Perhaps KDP didn't work for you, Theresa, but I assure you it has worked very very well for a number of authors.

This is very enlightening. I signed up with LS because I'd heard it was better, but now you have given me reasons why it's better. I'm still debating whether it's really worth it to make "real" books of my mysteries, or to just leave them as eBooks.

I have been with LS from the beginning, but I am reluctant to use their services for e-books because they require all e-books to have DRM. I have heard that DRM is not viewed well on the consumer side, and it is only a mild speedbump for pirates to navigate. Also, I am unsure about how LS distributes to the available retailers. I'm kind of new to the whole e-book thing.

I've done my own ebooks- I would just use them for POD.

I took the other route and did traditional POD first, but I'm looking to do ebooks too.

For me I'd have to say marketing the books.

Marketing is always a challenge. That's one reason I wrote 1001 Ways to Market Your Books.

John Kremer

http://www.bookmarketingbestsellers.com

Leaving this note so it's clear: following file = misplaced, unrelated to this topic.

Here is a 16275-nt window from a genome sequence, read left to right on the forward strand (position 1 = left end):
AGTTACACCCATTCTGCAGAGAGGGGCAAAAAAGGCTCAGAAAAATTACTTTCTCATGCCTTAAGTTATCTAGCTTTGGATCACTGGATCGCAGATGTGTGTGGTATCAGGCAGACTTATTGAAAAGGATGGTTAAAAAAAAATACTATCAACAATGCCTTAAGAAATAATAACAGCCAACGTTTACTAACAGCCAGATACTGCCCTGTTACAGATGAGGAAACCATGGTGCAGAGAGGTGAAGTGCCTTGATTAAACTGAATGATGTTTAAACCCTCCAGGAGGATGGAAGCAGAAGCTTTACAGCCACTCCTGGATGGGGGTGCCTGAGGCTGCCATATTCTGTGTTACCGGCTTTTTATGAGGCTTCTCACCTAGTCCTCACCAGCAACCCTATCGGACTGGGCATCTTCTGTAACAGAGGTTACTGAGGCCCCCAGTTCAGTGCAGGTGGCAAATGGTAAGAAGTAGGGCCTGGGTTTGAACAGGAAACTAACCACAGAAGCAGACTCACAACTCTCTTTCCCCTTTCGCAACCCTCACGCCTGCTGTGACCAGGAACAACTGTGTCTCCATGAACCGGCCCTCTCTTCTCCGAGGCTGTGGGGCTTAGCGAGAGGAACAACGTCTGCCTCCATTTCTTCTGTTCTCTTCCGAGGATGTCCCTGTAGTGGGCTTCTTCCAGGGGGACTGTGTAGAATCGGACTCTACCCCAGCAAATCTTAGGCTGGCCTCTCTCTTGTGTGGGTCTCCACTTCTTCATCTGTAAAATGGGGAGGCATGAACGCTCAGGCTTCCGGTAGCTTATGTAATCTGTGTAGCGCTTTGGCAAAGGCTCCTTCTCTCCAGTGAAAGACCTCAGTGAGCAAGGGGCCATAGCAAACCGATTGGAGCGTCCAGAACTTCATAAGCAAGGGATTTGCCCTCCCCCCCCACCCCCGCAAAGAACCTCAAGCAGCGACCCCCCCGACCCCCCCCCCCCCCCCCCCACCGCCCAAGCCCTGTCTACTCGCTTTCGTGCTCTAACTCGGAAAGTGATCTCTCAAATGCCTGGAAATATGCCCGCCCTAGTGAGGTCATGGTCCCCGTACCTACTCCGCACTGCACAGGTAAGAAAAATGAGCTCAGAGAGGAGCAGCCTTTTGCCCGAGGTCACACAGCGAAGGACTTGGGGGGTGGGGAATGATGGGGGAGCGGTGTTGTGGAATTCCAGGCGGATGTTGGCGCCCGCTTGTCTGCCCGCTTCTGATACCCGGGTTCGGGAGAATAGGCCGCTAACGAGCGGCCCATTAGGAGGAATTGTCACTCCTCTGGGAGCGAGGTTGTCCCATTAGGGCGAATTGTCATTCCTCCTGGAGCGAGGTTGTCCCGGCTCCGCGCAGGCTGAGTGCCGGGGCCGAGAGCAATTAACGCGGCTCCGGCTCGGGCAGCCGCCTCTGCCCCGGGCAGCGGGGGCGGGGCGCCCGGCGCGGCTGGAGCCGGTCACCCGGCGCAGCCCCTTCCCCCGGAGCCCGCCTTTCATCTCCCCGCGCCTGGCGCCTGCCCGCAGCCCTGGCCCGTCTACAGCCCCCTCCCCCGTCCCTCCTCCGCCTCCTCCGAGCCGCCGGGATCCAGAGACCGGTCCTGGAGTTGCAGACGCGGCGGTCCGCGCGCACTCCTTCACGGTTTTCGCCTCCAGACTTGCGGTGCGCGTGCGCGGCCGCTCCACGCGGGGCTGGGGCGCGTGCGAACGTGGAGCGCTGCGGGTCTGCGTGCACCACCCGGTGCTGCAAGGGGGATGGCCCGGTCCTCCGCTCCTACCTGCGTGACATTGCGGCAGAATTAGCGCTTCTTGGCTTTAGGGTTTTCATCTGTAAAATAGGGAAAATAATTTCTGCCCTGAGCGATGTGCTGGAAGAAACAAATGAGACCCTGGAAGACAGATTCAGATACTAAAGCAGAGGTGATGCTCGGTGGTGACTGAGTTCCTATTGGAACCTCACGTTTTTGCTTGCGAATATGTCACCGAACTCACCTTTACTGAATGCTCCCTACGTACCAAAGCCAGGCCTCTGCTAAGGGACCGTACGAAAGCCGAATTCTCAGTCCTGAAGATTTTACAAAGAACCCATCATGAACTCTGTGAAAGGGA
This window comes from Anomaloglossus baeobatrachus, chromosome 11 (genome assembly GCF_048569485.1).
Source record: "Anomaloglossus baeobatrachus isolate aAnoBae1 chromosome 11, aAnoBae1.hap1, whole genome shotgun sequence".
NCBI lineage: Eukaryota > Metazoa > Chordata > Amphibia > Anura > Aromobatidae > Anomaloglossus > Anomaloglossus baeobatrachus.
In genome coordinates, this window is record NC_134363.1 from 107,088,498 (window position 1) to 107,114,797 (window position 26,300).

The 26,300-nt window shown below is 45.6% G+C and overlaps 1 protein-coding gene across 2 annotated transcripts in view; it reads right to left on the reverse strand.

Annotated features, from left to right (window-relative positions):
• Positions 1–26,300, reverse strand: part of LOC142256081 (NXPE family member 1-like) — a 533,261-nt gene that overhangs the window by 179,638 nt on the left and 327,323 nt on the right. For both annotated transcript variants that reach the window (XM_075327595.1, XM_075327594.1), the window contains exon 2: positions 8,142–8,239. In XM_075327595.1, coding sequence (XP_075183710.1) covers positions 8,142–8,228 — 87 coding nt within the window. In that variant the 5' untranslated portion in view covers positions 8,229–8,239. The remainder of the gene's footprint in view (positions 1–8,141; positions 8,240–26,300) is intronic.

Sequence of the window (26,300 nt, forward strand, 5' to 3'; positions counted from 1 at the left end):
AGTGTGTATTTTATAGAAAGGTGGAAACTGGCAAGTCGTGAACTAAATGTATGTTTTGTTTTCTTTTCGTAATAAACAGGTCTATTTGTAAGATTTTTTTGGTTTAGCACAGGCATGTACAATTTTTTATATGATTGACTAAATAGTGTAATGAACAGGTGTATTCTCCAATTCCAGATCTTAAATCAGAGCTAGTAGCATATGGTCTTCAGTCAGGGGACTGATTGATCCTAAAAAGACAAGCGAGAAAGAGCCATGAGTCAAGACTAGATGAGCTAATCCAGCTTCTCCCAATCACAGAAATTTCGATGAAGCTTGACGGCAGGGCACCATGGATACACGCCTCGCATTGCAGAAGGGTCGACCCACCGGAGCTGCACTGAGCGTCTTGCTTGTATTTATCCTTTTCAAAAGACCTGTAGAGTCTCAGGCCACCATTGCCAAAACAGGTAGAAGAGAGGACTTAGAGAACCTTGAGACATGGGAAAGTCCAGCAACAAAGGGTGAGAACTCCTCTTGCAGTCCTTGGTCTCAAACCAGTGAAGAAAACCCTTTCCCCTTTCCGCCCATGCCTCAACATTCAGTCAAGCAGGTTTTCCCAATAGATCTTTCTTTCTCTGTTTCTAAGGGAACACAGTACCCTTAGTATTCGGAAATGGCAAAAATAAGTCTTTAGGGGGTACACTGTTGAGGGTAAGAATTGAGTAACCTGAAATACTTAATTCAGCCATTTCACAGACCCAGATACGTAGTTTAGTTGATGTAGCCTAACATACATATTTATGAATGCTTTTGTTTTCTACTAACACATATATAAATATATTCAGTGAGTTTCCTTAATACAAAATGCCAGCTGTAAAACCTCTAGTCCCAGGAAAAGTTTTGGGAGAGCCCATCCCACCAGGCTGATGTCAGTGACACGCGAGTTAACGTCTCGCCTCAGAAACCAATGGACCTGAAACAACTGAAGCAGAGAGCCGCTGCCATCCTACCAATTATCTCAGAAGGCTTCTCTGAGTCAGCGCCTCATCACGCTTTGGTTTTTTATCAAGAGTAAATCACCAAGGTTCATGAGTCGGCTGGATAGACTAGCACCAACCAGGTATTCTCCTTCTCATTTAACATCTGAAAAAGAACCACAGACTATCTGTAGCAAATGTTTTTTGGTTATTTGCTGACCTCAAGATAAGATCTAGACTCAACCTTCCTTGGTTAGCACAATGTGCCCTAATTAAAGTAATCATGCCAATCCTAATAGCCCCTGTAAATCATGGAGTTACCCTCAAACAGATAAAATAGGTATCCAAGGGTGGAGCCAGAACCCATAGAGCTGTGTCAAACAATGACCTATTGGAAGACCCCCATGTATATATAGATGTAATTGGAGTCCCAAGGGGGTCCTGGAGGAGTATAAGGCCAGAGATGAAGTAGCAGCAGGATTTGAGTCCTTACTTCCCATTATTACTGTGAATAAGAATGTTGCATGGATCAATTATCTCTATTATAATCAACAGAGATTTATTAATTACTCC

I understand your frustration, Theresa. Some sites aren't helpful. My latest beef is with YouTube. I put up a video for my upcoming released, scheduled for Nov. 1st, and just finished uploading when I get a "claim of copyright infringement". It hadn't even been viewed once on YouTube! This placed a marker on my video that if the dispute is rejected, the video is blocked and allows the person to place ads on the video as compensation.

Well, I disputed the claim since the music is from Garage Band. Unfortunately, the idiot - a musician from France - rejected my dispute. The video was blocked and YouTube gave me 2 choices - take it down or use music from their library. Like I'm going to give YouTube access to my video!